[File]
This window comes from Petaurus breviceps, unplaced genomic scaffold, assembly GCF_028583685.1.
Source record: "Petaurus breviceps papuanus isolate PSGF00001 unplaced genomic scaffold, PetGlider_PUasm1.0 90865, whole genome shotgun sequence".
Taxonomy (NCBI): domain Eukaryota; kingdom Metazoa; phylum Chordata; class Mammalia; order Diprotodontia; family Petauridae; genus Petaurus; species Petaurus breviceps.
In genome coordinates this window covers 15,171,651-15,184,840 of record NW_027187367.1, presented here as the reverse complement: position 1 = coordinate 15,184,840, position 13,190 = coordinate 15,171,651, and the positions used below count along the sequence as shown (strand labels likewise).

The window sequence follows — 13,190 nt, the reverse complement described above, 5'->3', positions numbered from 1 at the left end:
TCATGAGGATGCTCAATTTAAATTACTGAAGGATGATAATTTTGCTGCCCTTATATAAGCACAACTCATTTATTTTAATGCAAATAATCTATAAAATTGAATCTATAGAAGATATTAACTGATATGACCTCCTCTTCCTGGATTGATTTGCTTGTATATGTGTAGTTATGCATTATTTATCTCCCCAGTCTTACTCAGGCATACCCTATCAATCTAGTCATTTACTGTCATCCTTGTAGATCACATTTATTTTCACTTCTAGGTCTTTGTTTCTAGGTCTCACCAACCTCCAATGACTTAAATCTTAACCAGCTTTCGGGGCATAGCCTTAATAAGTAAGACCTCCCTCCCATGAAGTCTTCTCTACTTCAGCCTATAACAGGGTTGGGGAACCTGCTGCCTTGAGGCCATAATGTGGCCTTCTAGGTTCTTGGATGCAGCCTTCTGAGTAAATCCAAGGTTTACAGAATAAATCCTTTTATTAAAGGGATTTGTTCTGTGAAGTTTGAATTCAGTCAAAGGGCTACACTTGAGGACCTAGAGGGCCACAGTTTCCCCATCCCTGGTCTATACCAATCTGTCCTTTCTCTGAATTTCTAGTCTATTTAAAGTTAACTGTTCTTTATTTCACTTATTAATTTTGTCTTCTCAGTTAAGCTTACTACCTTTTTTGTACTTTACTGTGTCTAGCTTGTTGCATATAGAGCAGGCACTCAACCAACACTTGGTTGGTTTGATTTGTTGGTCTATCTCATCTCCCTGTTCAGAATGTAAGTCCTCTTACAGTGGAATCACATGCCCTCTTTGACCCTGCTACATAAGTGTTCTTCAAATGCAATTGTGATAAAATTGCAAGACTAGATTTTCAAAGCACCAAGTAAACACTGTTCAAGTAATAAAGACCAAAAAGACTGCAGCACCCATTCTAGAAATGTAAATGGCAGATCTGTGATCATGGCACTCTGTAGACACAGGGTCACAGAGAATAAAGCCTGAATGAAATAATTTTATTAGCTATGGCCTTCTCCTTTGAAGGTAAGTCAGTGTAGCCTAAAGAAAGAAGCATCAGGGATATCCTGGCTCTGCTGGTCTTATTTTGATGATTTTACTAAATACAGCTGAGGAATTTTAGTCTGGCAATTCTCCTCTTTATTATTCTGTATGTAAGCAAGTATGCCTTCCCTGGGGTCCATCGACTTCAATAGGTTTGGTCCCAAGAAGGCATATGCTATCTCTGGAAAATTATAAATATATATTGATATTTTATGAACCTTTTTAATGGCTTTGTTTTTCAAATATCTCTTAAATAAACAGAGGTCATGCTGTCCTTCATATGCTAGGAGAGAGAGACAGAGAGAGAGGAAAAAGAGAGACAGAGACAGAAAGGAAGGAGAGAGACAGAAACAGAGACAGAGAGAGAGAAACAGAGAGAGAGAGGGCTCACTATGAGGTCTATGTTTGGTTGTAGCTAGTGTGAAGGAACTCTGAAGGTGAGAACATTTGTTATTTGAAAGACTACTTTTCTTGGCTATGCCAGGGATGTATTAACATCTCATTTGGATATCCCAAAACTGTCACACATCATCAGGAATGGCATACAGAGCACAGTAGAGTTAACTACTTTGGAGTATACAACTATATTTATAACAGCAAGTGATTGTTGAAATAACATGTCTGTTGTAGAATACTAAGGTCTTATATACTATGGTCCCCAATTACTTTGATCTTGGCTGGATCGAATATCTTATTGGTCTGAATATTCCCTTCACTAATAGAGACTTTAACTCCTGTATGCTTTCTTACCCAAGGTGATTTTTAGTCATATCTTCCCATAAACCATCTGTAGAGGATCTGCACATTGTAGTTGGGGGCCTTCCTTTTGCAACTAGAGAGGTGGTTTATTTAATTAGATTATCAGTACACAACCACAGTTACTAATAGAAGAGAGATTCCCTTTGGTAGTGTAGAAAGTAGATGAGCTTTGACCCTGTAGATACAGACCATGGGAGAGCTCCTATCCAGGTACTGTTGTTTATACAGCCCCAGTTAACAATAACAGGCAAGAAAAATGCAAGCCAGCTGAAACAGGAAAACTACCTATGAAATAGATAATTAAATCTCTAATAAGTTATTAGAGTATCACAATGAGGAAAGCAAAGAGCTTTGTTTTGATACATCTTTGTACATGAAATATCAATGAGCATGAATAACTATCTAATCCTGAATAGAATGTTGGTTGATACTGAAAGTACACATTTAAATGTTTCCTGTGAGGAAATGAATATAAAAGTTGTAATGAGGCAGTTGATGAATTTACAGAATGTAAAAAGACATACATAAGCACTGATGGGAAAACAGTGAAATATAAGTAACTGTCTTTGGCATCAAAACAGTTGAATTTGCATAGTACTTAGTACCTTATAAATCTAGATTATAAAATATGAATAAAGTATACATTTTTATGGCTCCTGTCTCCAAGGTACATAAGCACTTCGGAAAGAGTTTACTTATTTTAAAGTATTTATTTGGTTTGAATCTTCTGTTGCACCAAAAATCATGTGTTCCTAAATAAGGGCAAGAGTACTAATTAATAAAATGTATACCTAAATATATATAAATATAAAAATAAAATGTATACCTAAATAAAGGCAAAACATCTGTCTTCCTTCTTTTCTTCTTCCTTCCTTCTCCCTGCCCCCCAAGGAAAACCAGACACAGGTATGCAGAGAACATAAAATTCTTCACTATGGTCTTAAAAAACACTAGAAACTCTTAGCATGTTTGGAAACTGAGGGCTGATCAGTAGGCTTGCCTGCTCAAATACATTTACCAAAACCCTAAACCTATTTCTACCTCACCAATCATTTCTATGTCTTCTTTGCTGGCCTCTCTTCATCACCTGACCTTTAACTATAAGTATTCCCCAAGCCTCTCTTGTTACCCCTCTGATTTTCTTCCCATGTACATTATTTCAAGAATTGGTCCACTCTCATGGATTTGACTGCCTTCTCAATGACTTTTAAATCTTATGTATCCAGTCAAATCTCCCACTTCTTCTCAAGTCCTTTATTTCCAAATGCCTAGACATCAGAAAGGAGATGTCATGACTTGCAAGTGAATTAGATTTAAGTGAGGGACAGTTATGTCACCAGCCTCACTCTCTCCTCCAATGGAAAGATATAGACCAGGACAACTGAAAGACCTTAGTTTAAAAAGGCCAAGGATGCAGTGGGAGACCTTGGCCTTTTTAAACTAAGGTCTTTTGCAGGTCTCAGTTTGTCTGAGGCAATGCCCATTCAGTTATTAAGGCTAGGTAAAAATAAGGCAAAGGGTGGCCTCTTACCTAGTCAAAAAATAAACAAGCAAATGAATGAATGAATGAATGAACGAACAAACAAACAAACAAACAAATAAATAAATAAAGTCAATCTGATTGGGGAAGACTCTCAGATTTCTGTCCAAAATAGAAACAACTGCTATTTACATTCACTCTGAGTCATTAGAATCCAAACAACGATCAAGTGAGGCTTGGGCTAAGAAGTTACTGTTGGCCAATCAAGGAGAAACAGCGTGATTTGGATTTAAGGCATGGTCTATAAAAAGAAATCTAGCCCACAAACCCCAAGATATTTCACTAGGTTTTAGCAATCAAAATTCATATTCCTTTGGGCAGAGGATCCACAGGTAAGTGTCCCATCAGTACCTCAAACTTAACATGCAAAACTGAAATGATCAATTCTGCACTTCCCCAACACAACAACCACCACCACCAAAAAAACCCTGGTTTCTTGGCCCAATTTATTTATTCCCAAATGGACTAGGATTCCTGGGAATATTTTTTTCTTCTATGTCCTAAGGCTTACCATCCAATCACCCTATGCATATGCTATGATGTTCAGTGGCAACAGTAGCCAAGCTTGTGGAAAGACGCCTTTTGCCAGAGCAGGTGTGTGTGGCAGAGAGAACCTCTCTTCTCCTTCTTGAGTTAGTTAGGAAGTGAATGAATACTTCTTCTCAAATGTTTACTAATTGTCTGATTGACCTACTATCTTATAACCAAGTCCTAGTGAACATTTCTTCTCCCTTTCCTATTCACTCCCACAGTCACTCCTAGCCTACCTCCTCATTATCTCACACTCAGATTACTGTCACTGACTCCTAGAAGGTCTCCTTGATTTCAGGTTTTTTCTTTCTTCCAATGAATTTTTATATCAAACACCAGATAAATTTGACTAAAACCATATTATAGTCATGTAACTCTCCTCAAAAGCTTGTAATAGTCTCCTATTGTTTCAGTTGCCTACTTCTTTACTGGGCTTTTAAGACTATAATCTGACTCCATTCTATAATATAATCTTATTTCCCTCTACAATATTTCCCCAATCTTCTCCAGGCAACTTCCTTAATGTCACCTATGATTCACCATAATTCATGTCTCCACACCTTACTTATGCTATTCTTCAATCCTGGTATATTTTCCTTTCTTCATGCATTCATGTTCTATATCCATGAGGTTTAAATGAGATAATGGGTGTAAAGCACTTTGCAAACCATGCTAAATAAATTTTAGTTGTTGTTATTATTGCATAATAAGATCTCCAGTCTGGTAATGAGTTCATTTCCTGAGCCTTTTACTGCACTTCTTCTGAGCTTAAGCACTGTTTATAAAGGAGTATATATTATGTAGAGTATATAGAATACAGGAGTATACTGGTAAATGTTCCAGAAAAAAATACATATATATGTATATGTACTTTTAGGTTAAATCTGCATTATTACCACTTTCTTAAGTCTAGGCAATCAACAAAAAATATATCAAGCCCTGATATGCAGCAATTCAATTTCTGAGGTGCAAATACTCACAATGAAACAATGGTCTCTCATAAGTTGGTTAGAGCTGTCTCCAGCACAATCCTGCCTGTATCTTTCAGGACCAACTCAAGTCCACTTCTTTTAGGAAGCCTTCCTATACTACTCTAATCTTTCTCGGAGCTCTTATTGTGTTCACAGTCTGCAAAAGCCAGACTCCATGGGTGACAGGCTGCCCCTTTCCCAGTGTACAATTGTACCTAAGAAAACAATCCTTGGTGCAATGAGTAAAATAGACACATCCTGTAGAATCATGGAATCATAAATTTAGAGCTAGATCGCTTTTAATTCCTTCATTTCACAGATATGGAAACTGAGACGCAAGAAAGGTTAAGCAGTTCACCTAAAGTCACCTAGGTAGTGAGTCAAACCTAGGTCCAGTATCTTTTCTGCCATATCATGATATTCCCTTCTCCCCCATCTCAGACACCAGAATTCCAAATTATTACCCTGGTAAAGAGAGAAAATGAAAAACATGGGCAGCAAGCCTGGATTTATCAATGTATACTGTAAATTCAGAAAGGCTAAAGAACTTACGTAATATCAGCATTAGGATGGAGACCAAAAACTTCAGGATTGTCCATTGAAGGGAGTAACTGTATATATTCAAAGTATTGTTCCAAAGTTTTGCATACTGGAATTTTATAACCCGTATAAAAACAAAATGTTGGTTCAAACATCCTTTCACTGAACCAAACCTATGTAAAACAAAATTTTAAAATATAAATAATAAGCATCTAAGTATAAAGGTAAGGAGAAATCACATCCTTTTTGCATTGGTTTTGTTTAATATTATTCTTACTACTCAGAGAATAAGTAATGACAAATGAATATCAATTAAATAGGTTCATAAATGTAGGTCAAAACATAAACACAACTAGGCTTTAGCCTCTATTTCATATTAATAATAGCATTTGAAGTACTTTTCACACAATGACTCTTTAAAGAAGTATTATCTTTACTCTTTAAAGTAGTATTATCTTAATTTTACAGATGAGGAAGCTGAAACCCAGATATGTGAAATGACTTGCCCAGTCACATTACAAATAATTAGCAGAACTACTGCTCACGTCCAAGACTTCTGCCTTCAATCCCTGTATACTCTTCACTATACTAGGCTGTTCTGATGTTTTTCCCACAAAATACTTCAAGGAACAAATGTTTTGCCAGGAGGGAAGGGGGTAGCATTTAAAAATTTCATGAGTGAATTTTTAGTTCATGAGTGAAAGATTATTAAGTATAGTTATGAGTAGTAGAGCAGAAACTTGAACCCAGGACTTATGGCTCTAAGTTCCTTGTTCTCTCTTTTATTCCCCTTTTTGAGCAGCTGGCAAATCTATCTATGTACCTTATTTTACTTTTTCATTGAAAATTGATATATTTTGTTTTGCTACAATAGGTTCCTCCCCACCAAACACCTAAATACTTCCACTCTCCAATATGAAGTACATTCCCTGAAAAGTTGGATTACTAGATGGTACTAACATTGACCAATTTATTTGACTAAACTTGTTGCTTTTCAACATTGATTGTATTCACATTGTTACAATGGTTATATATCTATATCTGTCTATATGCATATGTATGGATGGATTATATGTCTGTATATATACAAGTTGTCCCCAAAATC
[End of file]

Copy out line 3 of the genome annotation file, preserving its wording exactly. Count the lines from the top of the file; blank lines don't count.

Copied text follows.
Taxonomy (NCBI): domain Eukaryota; kingdom Metazoa; phylum Chordata; class Mammalia; order Diprotodontia; family Petauridae; genus Petaurus; species Petaurus breviceps.